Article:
Using sunlight and two catalysts, chemists at the University of Wisconsin, Madison, Wis., have created molecules that are typically difficult to make with conventional methods. The reaction precisely controls chirality and could be useful in drug making and materials science, where correct shape is essential.
Inspired by photosynthesis, the first step involved exploring metals used to capture the sun’s energy in solar cells.
“We are taking the electrons that these metals spin out and using their energy to promote a chemical reaction,” says Tehshik Yoon, a chemistry professor at the university who led the research.
Next, Yoon’s team investigated using a second catalyst to control chirality. The second catalyst holds the chemicals under transformation in the right position to enable the electrons to create the desired chirality. After finding a way to generalize the control mechanism, the team discovered that tweaking the chiral control catalyst resulted in product molecules with a completely different shape.
“One reason this field has failed is that a single catalyst had to both absorb light and control the chirality,” says Yoon. “If you tweak the single catalyst, you change its effects. By separating the two roles, you can make all kinds of changes to chirality without messing up the photochemical catalyst. To get this to work, two stars have to be aligned.”
The experiments to date have made square structures with four carbons that would be difficult to make with UV light or heat. The second catalyst allows much greater control; the team reports enantiomeric excesses of 92%. A recent Science article includes more details.
“Drug companies need compounds with well-defined chirality, and they want structures that nobody has made, and we have structures that are really strained, exotic, with controlled chirality,” notes Yoon. “These are part of an unexplored space in molecular diversity. Now that we have a platform for using these catalysts in tandem, we are looking more broadly to see what else we can do.”
The team now is pursuing a few potential directions. “One is to determine what we might be able to do with these enantioenriched cyclobutanes. They are unique structures, so we wonder if they might have unique physical properties or biological effects, and we are pursuing collaborations along those lines. So certainly, continuing to understand and optimize the conditions for enantioselective synthesis is a continuing goal,” Yoon explains.
“We’ve already begun to explore other enantioselective reactions, and we have some very exciting results already,” he continues. “Now that we know that chiral Lewis acids and photocatalysts are mutually tolerant of one another, we can start to apply everything that synthetic chemists have learned about chiral Lewis acid catalysis over the past several decades to photochemical activation and really quickly discover some new chemistry.”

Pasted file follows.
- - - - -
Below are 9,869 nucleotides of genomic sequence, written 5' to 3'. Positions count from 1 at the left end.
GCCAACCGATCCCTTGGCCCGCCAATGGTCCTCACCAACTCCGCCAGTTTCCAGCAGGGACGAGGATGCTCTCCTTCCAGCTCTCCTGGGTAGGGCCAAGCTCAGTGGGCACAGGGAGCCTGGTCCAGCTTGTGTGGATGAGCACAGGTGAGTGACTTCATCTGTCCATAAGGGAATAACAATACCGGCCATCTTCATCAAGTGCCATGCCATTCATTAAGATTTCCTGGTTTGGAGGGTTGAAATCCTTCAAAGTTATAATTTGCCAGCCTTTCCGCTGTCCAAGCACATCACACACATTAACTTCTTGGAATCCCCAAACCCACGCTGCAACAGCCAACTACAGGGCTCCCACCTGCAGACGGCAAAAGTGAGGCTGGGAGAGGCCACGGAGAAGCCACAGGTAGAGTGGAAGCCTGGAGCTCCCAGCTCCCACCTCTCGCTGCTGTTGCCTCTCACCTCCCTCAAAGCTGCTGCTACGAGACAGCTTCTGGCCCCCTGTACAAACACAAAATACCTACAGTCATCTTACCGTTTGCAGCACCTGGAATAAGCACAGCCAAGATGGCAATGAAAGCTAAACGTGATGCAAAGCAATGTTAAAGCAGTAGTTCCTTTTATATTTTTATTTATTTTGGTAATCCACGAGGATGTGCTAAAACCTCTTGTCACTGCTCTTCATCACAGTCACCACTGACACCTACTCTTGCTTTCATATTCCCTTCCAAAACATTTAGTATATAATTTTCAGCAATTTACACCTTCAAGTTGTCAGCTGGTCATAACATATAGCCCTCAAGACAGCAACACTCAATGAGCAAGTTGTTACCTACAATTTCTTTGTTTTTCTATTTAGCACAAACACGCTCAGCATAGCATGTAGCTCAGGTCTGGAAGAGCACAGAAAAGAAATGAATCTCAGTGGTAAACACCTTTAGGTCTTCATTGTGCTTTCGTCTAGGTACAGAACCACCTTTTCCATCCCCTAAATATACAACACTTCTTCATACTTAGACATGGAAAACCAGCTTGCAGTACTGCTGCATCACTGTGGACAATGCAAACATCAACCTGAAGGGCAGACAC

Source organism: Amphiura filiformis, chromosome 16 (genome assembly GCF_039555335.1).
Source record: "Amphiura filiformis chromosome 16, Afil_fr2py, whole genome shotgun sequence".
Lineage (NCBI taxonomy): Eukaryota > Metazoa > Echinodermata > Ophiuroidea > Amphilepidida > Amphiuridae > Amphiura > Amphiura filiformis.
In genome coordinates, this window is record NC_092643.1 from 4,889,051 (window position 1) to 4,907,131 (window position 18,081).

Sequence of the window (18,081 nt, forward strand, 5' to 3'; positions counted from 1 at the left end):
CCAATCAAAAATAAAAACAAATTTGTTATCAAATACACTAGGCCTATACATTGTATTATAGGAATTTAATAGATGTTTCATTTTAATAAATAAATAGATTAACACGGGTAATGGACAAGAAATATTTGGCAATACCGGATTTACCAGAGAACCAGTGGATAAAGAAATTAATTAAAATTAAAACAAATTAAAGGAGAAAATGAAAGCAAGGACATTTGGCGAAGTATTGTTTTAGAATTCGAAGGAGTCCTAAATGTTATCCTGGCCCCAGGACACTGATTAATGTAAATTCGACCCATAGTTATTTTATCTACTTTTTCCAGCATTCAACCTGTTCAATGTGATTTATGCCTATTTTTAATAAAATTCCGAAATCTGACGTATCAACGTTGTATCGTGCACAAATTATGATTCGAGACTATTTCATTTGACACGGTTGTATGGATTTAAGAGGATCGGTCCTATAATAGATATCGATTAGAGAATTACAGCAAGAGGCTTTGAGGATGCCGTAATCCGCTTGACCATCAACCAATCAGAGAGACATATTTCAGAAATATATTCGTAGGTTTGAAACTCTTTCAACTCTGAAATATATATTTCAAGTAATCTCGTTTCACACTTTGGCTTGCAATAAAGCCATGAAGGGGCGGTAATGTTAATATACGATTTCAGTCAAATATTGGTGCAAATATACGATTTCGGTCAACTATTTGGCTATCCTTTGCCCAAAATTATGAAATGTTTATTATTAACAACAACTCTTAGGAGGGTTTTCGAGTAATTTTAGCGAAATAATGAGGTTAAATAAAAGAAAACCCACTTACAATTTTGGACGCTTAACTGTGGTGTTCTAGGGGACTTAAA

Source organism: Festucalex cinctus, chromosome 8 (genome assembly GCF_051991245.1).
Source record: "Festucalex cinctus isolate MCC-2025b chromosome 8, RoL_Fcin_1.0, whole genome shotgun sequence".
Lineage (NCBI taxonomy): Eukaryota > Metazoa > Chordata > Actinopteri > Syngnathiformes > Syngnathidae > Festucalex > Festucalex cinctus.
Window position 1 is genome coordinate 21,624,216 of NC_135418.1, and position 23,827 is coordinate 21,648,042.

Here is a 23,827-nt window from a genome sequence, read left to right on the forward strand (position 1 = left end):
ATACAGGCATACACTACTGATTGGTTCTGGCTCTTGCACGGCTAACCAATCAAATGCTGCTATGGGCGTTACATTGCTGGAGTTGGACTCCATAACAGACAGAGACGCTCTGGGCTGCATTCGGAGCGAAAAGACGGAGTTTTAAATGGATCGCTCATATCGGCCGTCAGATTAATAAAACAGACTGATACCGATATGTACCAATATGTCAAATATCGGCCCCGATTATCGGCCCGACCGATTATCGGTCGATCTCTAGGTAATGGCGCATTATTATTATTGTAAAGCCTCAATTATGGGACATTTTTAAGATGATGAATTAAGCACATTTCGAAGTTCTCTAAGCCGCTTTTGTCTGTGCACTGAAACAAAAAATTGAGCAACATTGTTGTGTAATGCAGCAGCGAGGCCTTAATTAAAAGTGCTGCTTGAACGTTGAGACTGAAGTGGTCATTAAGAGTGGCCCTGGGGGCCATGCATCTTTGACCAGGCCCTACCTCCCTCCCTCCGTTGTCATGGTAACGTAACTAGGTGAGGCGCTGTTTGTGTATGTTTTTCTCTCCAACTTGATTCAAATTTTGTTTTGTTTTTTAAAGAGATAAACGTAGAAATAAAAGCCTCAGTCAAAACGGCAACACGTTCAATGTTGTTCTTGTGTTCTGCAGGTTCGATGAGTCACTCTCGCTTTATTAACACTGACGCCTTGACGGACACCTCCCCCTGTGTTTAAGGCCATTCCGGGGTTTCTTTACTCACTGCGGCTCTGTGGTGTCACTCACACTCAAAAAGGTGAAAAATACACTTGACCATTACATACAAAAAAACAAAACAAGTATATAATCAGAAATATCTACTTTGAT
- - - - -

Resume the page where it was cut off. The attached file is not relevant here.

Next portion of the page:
Yoon says one key challenge is to better understand the structure of the Lewis acid. “We have some evidence that the active catalyst might not be a simple 1:1 complex of ligand to metal … to start the process of rationally improving selectivities, we will need to have some sense of what the important structural parameters are.”
Yoon admits that a dual-catalyst system is susceptible to deactivation by any poison that affects either of the catalysts. “I think it’s fair to expect that we will need to be mindful of managing cross-talk between the activities of the two catalytic cycles. That being said, the ruthenium photocatalyst is surprisingly robust. It is octahedrally saturated and seems to be quite stable to a number of chemical insults. I think this is what makes our dual-catalyst approach successful in the first place,” he explains.
Currently, there are no plans to scale up the process. “This is simply a proof-of-concept study,” notes Yoon. “A few pharmaceutical companies have approached us to see whether these reactions might be useful in their investigations, and as part of this, they have helped us demonstrate that we can run photochemical reactions on multi-gram scales quite readily,” he adds.
The dual-catalyst approach has the potential to be a valuable platform for developing a wide range of broadly useful stereo-controlled reactions, such as controlling photo-induced radical processes. In fact, Yoon already has been studying this and hopes to have results within a few months.